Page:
I decided to line up again and this time I was directed to a newly opened window. The officer is also a female. She looked nicer, having that motherly appeal. I know that my impression didn’t really matter so I approached her window. I composed myself and smiled at here while I slip my passport and ticket. Unlike my last transaction, this one is faster. This third immigration officer asked the practically the same question the second officer asked me. She asked what does BPO means (I wrote that on the form) and I said it means Business Process outsourcing and that I am an Operation Supervisor in my company. She asked if I am having a business or a pleasure trip. I answered I am taking a vacation. She commented “employment opportunity?” I said just to visit a friend. Them I left here window and headed to the last security counter. While I was moving away from her counter, she said, well, you can work as a manager in Beijing. I smiled and went my way.

It’s amazing how subjective immigration officers are. I wish they’d have more love and logic in their hearts. I almost wasn’t able to leave because of that second officer. She must have been on the middle of her shift or even at the end of it. I can imagine how exhausted she must be processing passports and talking to keyed up passengers. I got lucky that the third officer I encountered was just starting her shift and was still energetic.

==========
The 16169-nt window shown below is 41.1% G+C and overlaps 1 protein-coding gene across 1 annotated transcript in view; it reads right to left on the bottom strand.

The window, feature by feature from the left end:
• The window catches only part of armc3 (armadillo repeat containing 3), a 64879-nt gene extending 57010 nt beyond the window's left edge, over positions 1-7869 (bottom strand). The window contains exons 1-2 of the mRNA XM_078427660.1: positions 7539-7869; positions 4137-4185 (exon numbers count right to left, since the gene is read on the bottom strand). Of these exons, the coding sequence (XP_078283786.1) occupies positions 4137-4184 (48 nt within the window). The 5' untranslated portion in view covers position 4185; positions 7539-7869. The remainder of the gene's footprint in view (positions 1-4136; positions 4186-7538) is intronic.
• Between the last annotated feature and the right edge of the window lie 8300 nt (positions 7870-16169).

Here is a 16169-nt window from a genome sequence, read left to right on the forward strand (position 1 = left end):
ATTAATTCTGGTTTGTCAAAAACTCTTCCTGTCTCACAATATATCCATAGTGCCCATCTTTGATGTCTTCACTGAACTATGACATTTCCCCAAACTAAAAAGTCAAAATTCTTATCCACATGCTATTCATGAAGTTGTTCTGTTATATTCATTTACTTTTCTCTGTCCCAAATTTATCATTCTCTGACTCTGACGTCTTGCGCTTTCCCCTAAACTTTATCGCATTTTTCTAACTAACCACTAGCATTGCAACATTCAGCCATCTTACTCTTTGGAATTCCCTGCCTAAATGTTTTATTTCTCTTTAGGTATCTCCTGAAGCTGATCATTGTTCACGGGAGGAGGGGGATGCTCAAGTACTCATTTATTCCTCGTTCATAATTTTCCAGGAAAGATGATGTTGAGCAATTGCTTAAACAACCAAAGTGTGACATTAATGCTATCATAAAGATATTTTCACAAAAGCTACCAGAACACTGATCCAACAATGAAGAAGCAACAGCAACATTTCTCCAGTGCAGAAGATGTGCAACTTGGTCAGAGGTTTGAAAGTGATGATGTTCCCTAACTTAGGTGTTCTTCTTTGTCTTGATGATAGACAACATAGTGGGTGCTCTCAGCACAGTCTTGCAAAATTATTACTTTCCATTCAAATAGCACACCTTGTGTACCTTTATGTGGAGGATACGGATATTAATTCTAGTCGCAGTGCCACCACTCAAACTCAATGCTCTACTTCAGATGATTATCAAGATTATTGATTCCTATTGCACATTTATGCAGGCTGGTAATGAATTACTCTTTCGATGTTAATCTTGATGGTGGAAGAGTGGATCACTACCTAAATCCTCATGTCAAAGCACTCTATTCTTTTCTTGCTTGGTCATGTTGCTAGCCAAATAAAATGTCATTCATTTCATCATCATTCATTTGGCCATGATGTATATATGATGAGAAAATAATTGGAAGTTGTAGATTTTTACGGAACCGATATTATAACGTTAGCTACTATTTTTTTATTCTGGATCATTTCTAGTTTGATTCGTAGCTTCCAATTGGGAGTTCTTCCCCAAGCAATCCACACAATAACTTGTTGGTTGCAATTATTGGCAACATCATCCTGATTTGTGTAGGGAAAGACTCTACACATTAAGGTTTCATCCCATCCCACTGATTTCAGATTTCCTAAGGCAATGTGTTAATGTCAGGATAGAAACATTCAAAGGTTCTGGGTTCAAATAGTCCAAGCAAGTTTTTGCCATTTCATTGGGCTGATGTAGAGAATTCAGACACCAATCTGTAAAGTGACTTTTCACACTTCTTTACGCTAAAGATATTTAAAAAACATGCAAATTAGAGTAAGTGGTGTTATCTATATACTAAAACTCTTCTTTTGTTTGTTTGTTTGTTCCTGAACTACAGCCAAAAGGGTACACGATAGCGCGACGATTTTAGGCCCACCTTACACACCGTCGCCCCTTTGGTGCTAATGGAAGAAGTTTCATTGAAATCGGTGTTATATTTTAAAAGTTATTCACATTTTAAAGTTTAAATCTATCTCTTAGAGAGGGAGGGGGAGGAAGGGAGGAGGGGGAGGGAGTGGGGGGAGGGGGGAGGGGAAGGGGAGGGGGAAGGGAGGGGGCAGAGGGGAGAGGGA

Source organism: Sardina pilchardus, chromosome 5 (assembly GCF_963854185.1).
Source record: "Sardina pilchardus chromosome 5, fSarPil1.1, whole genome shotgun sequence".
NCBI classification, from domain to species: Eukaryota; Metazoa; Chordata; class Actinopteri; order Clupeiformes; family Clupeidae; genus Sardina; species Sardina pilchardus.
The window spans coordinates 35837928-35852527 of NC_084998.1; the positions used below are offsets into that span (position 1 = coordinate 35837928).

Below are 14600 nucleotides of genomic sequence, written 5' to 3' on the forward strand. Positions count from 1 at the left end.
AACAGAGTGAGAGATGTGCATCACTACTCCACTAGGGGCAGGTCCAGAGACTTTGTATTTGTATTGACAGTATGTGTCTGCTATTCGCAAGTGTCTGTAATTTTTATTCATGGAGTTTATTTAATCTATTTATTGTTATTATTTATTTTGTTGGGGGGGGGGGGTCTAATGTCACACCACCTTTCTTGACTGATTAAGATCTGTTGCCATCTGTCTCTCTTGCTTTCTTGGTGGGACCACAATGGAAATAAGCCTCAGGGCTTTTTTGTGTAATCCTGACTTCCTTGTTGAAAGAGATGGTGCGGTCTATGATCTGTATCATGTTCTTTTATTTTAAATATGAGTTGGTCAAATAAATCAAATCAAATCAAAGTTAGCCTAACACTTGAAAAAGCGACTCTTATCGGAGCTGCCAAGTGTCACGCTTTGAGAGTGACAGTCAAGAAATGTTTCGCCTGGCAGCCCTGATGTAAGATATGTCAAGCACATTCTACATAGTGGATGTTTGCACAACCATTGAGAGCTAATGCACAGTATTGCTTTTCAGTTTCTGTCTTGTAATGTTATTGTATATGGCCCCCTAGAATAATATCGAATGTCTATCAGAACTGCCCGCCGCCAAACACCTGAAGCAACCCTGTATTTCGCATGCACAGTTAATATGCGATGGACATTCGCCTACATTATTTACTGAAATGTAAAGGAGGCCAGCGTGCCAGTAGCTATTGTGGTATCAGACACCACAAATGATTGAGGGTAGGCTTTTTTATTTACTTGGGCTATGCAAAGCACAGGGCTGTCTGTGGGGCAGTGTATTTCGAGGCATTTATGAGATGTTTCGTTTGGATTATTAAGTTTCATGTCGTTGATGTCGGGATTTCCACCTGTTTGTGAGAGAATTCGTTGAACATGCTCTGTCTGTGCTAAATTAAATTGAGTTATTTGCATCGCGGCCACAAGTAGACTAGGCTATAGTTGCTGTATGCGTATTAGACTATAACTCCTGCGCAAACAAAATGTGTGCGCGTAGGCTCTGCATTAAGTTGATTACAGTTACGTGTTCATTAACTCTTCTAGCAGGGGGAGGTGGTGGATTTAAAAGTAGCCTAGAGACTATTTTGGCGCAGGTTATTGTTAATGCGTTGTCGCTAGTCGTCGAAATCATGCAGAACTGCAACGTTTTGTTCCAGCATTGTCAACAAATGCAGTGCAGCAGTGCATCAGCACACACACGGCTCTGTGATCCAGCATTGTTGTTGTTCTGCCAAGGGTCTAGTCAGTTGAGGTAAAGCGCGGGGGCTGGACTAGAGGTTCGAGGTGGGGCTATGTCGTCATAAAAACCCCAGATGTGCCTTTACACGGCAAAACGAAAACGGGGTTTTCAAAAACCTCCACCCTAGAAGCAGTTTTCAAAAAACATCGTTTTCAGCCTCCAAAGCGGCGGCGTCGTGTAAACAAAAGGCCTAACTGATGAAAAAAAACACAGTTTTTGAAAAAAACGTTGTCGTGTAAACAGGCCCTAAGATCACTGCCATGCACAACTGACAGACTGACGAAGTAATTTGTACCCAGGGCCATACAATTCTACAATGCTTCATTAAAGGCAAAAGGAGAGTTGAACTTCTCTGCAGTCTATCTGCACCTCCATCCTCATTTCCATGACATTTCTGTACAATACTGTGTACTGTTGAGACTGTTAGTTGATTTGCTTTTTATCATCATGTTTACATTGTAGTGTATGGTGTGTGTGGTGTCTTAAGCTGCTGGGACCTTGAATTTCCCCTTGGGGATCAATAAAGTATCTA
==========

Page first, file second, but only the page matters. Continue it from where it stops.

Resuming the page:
This was my first time to go out of the country and I did not realize that it would be this so much trouble. Oh, well... that’s life. The immigration officers in Hong Kong are much more pleasant than those I met in the Philippines.

February 27, 2008

We made a good take off. This is my first time on a plane going abroad. Two things I liked about plane rides, the G-force you fell when taking off and the casual conversation I get from other passengers. Talking about passengers, the girl beside me cried the moment the plane took off. It was an interesting demeanour as she was cookie and cheerful when she settled on her seat. I wanted to ask why she was crying but I thought that that needed thinking and the last thing, I suppose, this girl need is someone prying on her personal moment. So I decided to ask her if she already misses her family. She nodded in response. Through insinuations and smart inquiries, I eventually learned that she’ll be staying and working in Hong Kong for two years. I comforted her saying that two years isn’t that long. Next thing she knows, she’d be flying back home.